Remote Navigation Audits
Why are Navigation Audits Required?
One of the biggest risks facing the owner or operator of a ship is having a major navigational incident.
Insurance company statistics indicate that collisions and groundings account for more than 50% of incidents, and these normally come with high costs. Analysis of such incidents reveals they are normally attributable to the human element, and rarely due to mechanical failures.
When appropriate practices are correctly and professionally implemented, the navigational risks are significantly reduced. As a result Navigation Audits are encreasingly being used to verify and enhance bridge team performance, and are a requirement under the OCIMF TMSA (Tanker Management Self Assessment) scheme.
What are the limitations of current Navigation Auditing practices?
Traditionally Navigation Audits have required an auditor to sail with the vessel to monitor the bridge team performance.
This approach suffers from the fundamental and significant drawback that the presence of the auditor on the bridge inevitably affects the behaviour of the bridge team, and there is no guarantee that the practices observed during the audit are maintained when the auditor is not present.
Also the costs of having a suitably skilled auditor to attend the ship (which could be anywhere in the world) for a sufficient period of time to monitor an adequately wide range of navigation activities can be significant. These costs can increase in an unpredictable manner by changes in the ship’s schedule, and the requirement to pay for the auditor’s time and subsistence costs whilst awaiting delayed arrival or departure.
As an alternative to on-board auditing, there has been a tendency to perform audits whilst the ship is alongside in port. But such audits may be reduced to a basic check of relevant bridge paperwork only which may not even be performed by experienced master mariners, and do not provide any meaningful analysis or review of the actual operation of navigational practices on board. As a result they will have little or no impact on the reduction of navigational risks.
A new approach –the Remote Navigation Audit
Avenca has developed a Remote Navigation Audit (RNA) service in collaboration with leading independent ship inspection consultants. This service is now being used by a growing number of leading shipping companies to provide increased assurance of their navigation practices.
The RNA is based around the analysis of your ships’ Voyage Data Recorder (VDR) data. A trained auditor (and qualified Master Mariner) uses their experience and knowledge to comprehensively review the data against regulations, best practice and company procedures using Avenca’s sophisticated analysis software. The use of our software ensures that we can provide the same consistently high level of analysis independent of the Make and Model of VDR, in a way that’s just not possible using the VDR manufacturer’s replay software.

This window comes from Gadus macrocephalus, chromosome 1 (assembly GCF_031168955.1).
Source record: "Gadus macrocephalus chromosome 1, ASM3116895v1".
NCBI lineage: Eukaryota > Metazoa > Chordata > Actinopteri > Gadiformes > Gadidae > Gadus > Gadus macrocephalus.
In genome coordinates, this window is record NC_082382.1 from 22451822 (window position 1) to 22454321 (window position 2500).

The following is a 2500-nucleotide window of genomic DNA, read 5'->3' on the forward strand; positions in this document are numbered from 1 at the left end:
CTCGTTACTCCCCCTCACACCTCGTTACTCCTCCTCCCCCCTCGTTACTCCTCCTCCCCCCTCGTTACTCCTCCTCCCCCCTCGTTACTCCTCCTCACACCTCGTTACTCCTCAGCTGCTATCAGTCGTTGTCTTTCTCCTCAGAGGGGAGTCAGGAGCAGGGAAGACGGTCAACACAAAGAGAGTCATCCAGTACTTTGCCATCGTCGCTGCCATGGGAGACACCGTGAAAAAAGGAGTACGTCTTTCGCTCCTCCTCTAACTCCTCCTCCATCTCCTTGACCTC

The output from the RNA is a report which contains observations and recommendations that will enable you to take action to enhance navigational practices. These are backed up by screenshots and video clips, which can be used to debrief the bridge team, and/or communicate the lessons which can be learnt across the fleet.
An example of a screenshot from a Remote Navigation Audit is shown below, which clearly shows the lack of correlation between the manual position fixes marked in pencil on the chart compared with the course recorded by the VDR (solid red line). This would never have been picked up from a paper-based audit in port.
The benefits of Avenca’s Remote Nav Audit approach –
- You get to choose the time period and location for the audit (i.e. you can choose the approach to a particular port, or transit through a TSS etc. to target known or suspected problem areas/ships for the audit)
- Fixed remote nav audit costs known in advance (i.e. saves on the variable travel & waiting times/costs of conventional audits)
- No impact on Bridge Team by presence of the auditor, enables actual routine practices & procedures to be reviewed
- Depth of review – e.g. the data can be paused/replayed by the auditor more than once to check exactly what’s happened, in a way that’s not possible with a conventional audit.
- A video of the replay can be used to debrief the bridge team, and/or communicate the findings (good and bad) more widely across the fleet (desensitised if required).
- The routine use of your VDR data ensures that the VDR is functioning correctly, and the crew know how to save and download data, so that VDR data should always be available in the event of an incident.
All of which mean that an RNA is a highly cost effective way to identify navigation practices where improvements can be made, so enhancing safety and reducing the risk of navigational accidents.